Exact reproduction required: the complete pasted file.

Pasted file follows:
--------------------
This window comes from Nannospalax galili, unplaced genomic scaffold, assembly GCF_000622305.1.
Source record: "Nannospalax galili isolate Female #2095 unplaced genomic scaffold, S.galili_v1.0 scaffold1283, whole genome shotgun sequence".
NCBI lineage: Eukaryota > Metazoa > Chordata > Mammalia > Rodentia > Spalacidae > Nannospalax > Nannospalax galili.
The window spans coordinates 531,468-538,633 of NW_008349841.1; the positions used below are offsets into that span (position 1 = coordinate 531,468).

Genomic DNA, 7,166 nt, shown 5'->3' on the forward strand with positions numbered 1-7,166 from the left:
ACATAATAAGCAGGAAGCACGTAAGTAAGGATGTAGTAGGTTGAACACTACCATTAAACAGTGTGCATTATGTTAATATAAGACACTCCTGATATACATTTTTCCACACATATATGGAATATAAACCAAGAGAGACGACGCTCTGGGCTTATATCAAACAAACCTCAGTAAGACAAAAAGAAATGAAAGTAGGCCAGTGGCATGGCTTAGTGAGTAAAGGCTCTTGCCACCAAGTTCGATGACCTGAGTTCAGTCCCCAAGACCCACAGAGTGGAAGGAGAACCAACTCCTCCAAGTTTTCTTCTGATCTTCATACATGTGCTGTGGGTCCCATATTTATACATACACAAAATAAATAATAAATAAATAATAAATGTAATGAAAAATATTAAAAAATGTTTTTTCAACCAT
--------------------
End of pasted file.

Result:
This window comes from Nannospalax galili, unplaced genomic scaffold, assembly GCF_000622305.1.
Source record: "Nannospalax galili isolate Female #2095 unplaced genomic scaffold, S.galili_v1.0 scaffold1283, whole genome shotgun sequence".
NCBI lineage: Eukaryota > Metazoa > Chordata > Mammalia > Rodentia > Spalacidae > Nannospalax > Nannospalax galili.
The window spans coordinates 531,468-538,633 of NW_008349841.1; the positions used below are offsets into that span (position 1 = coordinate 531,468).

Genomic DNA, 7,166 nt, shown 5'->3' on the forward strand with positions numbered 1-7,166 from the left:
ACATAATAAGCAGGAAGCACGTAAGTAAGGATGTAGTAGGTTGAACACTACCATTAAACAGTGTGCATTATGTTAATATAAGACACTCCTGATATACATTTTTCCACACATATATGGAATATAAACCAAGAGAGACGACGCTCTGGGCTTATATCAAACAAACCTCAGTAAGACAAAAAGAAATGAAAGTAGGCCAGTGGCATGGCTTAGTGAGTAAAGGCTCTTGCCACCAAGTTCGATGACCTGAGTTCAGTCCCCAAGACCCACAGAGTGGAAGGAGAACCAACTCCTCCAAGTTTTCTTCTGATCTTCATACATGTGCTGTGGGTCCCATATTTATACATACACAAAATAAATAATAAATAAATAATAAATGTAATGAAAAATATTAAAAAATGTTTTTTCAACCAT